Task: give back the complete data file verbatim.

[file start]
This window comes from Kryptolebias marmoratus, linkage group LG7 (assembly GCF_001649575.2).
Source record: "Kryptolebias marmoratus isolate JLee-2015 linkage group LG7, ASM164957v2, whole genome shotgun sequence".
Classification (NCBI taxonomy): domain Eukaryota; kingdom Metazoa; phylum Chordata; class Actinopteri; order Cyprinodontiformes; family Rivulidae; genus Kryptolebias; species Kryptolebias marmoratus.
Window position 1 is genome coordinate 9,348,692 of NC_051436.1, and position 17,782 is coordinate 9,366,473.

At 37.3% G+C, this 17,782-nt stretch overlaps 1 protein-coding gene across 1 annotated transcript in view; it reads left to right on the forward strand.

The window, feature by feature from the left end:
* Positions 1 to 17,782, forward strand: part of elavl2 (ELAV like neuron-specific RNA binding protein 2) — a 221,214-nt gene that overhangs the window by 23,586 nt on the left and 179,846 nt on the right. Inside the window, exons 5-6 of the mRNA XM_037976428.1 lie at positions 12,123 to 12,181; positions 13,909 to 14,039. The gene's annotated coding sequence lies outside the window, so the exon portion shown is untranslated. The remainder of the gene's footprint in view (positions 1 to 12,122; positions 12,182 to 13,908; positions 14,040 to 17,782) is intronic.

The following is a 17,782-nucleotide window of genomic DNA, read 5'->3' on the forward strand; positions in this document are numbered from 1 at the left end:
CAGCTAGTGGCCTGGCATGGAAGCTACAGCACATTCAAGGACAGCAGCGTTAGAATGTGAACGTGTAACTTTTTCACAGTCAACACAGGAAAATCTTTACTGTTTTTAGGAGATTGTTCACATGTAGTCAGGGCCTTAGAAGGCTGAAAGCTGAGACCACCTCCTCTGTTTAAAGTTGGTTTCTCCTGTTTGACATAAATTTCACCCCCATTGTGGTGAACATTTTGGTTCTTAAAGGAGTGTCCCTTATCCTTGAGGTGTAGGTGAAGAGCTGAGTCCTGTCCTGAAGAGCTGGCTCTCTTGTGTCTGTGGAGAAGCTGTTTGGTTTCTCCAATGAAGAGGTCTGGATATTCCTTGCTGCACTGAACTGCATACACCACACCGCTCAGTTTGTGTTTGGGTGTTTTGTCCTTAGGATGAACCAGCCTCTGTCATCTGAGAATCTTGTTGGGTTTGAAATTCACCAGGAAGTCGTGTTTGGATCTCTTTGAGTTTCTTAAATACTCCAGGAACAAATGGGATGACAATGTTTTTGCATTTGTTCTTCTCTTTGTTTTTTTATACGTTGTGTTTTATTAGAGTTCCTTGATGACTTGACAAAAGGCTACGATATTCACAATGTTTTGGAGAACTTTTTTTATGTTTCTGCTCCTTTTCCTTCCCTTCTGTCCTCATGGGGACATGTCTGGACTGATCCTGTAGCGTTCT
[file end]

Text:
This window comes from Kryptolebias marmoratus, linkage group LG7 (assembly GCF_001649575.2).
Source record: "Kryptolebias marmoratus isolate JLee-2015 linkage group LG7, ASM164957v2, whole genome shotgun sequence".
Classification (NCBI taxonomy): domain Eukaryota; kingdom Metazoa; phylum Chordata; class Actinopteri; order Cyprinodontiformes; family Rivulidae; genus Kryptolebias; species Kryptolebias marmoratus.
Window position 1 is genome coordinate 9,348,692 of NC_051436.1, and position 17,782 is coordinate 9,366,473.

At 37.3% G+C, this 17,782-nt stretch overlaps 1 protein-coding gene across 1 annotated transcript in view; it reads left to right on the forward strand.

The window, feature by feature from the left end:
* Positions 1 to 17,782, forward strand: part of elavl2 (ELAV like neuron-specific RNA binding protein 2) — a 221,214-nt gene that overhangs the window by 23,586 nt on the left and 179,846 nt on the right. Inside the window, exons 5-6 of the mRNA XM_037976428.1 lie at positions 12,123 to 12,181; positions 13,909 to 14,039. The gene's annotated coding sequence lies outside the window, so the exon portion shown is untranslated. The remainder of the gene's footprint in view (positions 1 to 12,122; positions 12,182 to 13,908; positions 14,040 to 17,782) is intronic.

The following is a 17,782-nucleotide window of genomic DNA, read 5'->3' on the forward strand; positions in this document are numbered from 1 at the left end:
CAGCTAGTGGCCTGGCATGGAAGCTACAGCACATTCAAGGACAGCAGCGTTAGAATGTGAACGTGTAACTTTTTCACAGTCAACACAGGAAAATCTTTACTGTTTTTAGGAGATTGTTCACATGTAGTCAGGGCCTTAGAAGGCTGAAAGCTGAGACCACCTCCTCTGTTTAAAGTTGGTTTCTCCTGTTTGACATAAATTTCACCCCCATTGTGGTGAACATTTTGGTTCTTAAAGGAGTGTCCCTTATCCTTGAGGTGTAGGTGAAGAGCTGAGTCCTGTCCTGAAGAGCTGGCTCTCTTGTGTCTGTGGAGAAGCTGTTTGGTTTCTCCAATGAAGAGGTCTGGATATTCCTTGCTGCACTGAACTGCATACACCACACCGCTCAGTTTGTGTTTGGGTGTTTTGTCCTTAGGATGAACCAGCCTCTGTCATCTGAGAATCTTGTTGGGTTTGAAATTCACCAGGAAGTCGTGTTTGGATCTCTTTGAGTTTCTTAAATACTCCAGGAACAAATGGGATGACAATGTTTTTGCATTTGTTCTTCTCTTTGTTTTTTTATACGTTGTGTTTTATTAGAGTTCCTTGATGACTTGACAAAAGGCTACGATATTCACAATGTTTTGGAGAACTTTTTTTATGTTTCTGCTCCTTTTCCTTCCCTTCTGTCCTCATGGGGACATGTCTGGACTGATCCTGTAGCGTTCT